Enter your mobile number or email address below and we'll send you a link to download the free Kindle App. Then you can start reading Kindle books on your smartphone, tablet, or computer - no Kindle device required.
To get the free app, enter your mobile phone number.
The Mission Table: Renewing Congregation and Community Paperback – August 15, 2013
Frequently bought together
Customers who bought this item also bought
About the Author
Stephen P. Bouman has served as leader of the domestic mission unit of the Evangelical Lutheran Church in America since 2008. Previously, he served as pastor in mission congregations in multicultural and poverty contexts and as a bishop of the church. He has experienced firsthand the kind of Christ-centered, faith-sharing, table-oriented ministry about which he writes in these pages.
Top customer reviews
It isn't a theologically heavy book nor is it a book that will stand out, most likely, as anyone's favorite book to read. This is not to say it isn't good or necessary or gives a language that can be used with a council, but I don't think anyone will go back to it over and over again.
I know Stephen, personally, so I am also a bit tainted in I heard many of the stories live which come across much better than in the written form. In fact, I had my council read the book and then go hear him talk about the book and they said it was night and day difference. His speaking enhanced the book for them.
Since this book was published, Len Sweet also wrote a book called From Tablet to Table about a similar premise to Bouman's but a little bit fuller. I have used Sweet's book as a continued follow up to Bouman's book. Bouman's book was written to be used this way too. It is the building block for a larger conversation.
His new book is inspired by the work he does leading domestic mission for the ELCA. Like many mainline Protestant denominations, the ELCA recognizes that our numeric decline is both a sign of our failure in missional focus and a lack of imagination for evangelism in the 21st century. However, from Bouman's perspective, this is not reason for fear or anxiety, but rather inspiration to rely once again on the power of the Holy Spirit working in and through local communities as we listen to their deepest hopes and dreams and form tables centered in the Christ's meal that then are energized for mission in God's world.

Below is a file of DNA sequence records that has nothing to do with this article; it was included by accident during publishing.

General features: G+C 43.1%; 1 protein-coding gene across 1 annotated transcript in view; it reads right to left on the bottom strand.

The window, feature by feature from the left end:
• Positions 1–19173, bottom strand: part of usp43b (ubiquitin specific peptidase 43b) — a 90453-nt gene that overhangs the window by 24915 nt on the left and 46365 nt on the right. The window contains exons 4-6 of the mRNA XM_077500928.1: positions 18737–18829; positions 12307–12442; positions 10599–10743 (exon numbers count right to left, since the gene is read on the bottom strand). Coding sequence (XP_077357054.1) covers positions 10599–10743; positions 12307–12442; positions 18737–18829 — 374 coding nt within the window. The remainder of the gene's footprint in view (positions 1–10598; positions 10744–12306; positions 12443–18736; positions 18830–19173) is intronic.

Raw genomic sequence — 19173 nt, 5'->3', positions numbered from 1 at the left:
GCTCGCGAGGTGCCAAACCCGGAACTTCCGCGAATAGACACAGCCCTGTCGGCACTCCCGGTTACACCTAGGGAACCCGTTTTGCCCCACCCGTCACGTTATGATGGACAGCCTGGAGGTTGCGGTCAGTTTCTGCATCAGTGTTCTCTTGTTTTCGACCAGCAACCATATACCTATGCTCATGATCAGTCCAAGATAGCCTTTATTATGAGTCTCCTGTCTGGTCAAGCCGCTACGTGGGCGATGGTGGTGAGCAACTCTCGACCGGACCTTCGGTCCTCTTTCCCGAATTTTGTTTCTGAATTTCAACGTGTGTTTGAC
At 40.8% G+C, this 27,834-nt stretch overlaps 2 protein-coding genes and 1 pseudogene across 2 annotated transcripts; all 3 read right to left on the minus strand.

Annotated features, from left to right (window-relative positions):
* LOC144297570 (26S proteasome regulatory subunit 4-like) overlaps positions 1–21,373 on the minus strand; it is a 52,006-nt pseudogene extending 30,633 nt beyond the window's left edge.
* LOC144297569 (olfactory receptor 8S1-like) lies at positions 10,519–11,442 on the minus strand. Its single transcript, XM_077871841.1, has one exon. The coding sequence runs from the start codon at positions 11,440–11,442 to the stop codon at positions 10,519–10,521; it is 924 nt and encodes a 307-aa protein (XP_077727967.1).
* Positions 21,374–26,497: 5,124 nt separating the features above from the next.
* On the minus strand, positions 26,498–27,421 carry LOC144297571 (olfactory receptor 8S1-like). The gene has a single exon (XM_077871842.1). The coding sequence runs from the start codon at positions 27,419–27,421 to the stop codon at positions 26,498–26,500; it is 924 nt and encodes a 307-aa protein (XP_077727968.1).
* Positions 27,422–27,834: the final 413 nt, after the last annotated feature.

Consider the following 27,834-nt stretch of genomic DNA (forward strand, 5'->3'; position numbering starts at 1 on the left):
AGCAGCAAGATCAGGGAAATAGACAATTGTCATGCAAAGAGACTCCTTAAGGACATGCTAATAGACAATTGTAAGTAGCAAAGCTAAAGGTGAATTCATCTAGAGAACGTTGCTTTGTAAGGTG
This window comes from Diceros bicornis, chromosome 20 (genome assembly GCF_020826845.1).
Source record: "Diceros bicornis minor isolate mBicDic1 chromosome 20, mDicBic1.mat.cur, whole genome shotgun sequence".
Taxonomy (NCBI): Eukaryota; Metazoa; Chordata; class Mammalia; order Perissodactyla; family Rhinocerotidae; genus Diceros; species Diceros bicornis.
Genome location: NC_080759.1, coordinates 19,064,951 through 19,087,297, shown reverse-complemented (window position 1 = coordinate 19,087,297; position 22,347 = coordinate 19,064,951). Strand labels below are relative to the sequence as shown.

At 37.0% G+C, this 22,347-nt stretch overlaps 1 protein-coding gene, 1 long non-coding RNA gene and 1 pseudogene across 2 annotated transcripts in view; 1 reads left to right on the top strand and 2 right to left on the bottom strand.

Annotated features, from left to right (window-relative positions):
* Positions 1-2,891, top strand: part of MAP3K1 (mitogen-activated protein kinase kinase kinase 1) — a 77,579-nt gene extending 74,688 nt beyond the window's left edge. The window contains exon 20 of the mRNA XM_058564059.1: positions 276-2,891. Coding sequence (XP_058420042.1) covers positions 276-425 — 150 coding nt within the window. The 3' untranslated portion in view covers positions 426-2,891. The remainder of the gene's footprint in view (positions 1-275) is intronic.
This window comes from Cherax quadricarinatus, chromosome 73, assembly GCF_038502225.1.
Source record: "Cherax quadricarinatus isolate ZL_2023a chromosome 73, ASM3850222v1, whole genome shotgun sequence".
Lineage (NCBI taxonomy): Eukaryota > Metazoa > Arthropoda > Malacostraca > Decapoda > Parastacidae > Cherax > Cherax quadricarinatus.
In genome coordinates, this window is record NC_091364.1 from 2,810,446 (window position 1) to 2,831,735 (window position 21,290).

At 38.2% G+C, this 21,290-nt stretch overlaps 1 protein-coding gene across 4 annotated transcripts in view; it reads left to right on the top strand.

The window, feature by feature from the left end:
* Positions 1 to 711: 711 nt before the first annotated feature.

The book is designed to be read by congregational leadership teams. It includes a brief three-module format for reading the book as a congregation over the course of a year.
For Bouman, the mission of the church is "God's reconciling and restoring action in the world."
Bouman has an inimitable style. He weaves together biblical reflection, community organizing concepts, stories of ministry in action, all connected to the daily and weekly ministries that center the church (baptism and Eucharist).
Here's his outline for discussion, which gives a sense of the topics Bouman covers in this short and readable book:
Module A: Tables (introduction chapters 1-3)
Session One: Mission and the Mainline (introduction)
Session Two: The Table of Creation (chapter 1)
Session Three: From the Kitchen Table to the Altar Table (Chapter 2)